COMP 283
Great Big Books Fall 2014
Division I Writing Skills
Cross-listed COMP 283 / ENGL 233
This is not the current course catalog

Class Details

Some of the greatest novels are really, really long–so long that they are too seldom read and taught. This course takes time to enjoy the special pleasures of novels of epic scope: the opportunity to immerse oneself in a wide and teeming fictional world; to focus sustained attention on the changeable fortunes of characters and societies over a long span of time; to appreciate the detailed grounding of lives in their social environment and historical moment; to experience the leisurely and urgent rhythms, with their elaborate patterning of build-ups and climaxes, that are possible in such works. We will read but two novels, both preoccupied with the disruption and evolution of lives and loves at moments of historic upheaval: War and Peace (1869), Leo Tolstoy’s epic of the Napoleonic Wars, and Parade’s End (1924-28), Ford Madox Ford’s modernist masterpiece about World War I and its traumatic impact on English social life. Set a century apart, the novels are distinguished by vivid and scrupulous representation of their respective wars, by their shrewd accounts of political and social pressures informing the crises, and by their insight into the struggles of those whose lives are engulfed in global crisis. Tolstoy’s and Ford’s approaches to fictional representation, however, provide intriguing contrasts: one favors the lucidity of classic realism, the other the challenges of modernist innovation; one deploys a single multiplot novel, the other a tetralogy of shorter novels developing a single plot. We will discuss the differing strategies and effects of these two approaches, as well as the more general difficulties of reading and interpreting long fiction.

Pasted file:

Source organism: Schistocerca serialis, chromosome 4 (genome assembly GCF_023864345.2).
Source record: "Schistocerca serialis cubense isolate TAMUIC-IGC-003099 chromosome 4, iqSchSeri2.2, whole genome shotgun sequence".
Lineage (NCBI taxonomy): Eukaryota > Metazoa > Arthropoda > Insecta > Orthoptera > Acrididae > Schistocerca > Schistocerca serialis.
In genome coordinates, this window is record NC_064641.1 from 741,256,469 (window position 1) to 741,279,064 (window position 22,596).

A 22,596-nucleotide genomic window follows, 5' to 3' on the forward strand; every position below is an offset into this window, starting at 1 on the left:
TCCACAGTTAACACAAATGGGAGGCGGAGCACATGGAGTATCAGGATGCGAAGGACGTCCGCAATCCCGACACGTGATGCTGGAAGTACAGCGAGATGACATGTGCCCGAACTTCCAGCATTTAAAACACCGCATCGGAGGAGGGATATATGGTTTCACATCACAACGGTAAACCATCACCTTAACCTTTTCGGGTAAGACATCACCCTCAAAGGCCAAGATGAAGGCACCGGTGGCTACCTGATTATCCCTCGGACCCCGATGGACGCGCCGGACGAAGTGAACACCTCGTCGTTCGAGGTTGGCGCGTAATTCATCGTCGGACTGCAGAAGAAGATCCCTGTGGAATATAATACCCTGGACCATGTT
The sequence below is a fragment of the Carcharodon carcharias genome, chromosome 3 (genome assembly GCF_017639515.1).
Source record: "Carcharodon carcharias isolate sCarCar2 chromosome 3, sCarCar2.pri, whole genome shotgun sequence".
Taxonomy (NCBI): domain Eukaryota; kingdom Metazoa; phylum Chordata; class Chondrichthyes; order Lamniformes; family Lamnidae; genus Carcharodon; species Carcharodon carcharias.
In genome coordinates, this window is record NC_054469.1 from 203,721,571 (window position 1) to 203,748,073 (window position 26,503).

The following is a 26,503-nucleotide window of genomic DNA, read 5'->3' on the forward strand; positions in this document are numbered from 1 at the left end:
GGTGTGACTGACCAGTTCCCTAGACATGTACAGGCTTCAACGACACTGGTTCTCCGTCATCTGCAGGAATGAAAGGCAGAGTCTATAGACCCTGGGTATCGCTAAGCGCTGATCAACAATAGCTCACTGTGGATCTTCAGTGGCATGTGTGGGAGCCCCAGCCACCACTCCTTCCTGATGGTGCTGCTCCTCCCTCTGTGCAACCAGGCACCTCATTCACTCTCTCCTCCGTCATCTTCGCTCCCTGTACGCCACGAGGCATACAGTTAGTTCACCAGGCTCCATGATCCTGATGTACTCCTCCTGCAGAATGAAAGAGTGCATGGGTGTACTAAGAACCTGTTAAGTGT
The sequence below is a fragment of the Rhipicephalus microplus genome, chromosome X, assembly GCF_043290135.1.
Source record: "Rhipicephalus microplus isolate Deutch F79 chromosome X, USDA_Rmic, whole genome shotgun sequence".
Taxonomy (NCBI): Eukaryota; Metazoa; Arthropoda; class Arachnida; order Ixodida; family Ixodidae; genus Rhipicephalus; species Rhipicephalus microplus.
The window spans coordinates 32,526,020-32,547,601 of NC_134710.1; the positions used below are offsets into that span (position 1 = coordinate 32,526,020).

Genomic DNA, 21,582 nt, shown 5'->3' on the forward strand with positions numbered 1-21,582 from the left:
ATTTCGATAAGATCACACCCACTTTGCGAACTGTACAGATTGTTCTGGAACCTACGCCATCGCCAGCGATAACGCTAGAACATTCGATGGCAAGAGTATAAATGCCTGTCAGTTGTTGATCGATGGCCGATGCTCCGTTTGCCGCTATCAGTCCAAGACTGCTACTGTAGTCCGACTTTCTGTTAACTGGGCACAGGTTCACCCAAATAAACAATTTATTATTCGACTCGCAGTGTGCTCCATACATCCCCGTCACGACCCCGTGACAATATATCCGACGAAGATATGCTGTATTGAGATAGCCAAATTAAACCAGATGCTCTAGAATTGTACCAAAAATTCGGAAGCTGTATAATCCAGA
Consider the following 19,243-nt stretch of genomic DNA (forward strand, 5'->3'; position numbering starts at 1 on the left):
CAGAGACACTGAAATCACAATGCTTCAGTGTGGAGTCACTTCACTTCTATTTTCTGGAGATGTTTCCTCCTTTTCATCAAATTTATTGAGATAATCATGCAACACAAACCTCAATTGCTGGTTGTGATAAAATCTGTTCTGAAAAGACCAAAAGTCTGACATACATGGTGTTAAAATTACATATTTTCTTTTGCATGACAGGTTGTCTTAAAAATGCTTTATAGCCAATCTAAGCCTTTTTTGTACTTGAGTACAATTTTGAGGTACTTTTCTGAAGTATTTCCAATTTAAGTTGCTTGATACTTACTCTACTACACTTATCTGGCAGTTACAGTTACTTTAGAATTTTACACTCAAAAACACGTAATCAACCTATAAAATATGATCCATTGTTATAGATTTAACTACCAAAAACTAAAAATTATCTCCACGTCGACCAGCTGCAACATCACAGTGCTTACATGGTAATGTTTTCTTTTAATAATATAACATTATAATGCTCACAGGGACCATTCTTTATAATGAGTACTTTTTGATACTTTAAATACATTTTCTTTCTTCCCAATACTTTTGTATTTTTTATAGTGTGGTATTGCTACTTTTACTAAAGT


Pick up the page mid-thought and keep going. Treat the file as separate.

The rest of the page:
The Class: Format: seminar
Limit: 19
Expected: 19
Class#: 1519
Grading: yes pass/fail option, yes fifth course option
Requirements/Evaluation: regular class participation and four 5-page papers
Prerequisites: a 100-level ENGL course, or a score of 5 on the AP English Literature exam, or a score of 6 or 7 on the Higher Level IB English exam
Enrollment Preferences: first- and second-year students and English majors who have yet to take a Gateway course; then Comparative Literature majors and English majors who have taken a Gateway course
Distributions: Division I Writing Skills
Notes: This course is cross-listed and the prefixes carry the following divisional credit:
COMP 283 Division I ENGL 233 Division I
Attributes: ENGL 200-level Gateway Courses
ENGL Literary Histories B

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